Diversity in assessment

Multiple choice questions (MCQs)

Multiple choice questions (MCQs) may or may not be administered by computer, though increasingly they are. The key benefit of using them is therefore the saving of academic time on marking, though they can be time consuming and expensive to set up as questions require thorough testing before being made available to students.

Questions can be re-used and banked, and candidates can use them in different times at different locations. Some universities conduct large-scale summative tests online, though this can be time-consuming to organise and requires appropriate spaces, facilities and particular attention to students with special requirements.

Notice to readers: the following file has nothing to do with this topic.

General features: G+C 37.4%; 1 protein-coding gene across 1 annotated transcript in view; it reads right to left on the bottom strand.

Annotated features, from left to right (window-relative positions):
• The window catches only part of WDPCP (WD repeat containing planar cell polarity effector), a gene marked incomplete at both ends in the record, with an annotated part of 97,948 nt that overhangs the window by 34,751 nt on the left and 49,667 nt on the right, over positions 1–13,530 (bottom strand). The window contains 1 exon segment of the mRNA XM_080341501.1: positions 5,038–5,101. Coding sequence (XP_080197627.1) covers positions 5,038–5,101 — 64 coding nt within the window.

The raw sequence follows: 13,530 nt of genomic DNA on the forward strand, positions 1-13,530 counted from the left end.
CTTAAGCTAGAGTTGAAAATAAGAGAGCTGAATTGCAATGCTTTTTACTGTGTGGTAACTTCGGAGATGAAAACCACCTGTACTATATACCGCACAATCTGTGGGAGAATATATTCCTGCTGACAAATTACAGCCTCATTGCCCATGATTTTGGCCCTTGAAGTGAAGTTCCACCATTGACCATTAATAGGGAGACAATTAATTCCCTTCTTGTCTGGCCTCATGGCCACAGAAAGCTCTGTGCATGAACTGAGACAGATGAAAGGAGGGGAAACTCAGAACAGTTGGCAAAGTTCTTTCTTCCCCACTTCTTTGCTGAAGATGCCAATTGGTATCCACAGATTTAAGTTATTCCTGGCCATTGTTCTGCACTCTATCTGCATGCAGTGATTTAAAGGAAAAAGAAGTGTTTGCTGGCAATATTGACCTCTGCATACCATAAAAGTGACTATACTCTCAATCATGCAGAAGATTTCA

MCQs are often popular with students for exactly the reason they are rejected by staff - students can guess at the answers to difficult questions, and results are therefore subject to an element of luck! More seriously, perhaps, the medium itself does not always allow students to see why a particular response was wrong. No credit is given for understanding the underlying principles of a question - an answer is either right or wrong - critics therefore arguing that MCQs do not encourage deeper-level learning.

Used for formative assessment, however, or to ensure that students have a grasp of basic principles, MCQs can be useful. For more information on compiling such tests using ELE or QuestionMark Perception, the University's e-tool for MCQs, contact the Head of e-Learning, Matthew Newcombe.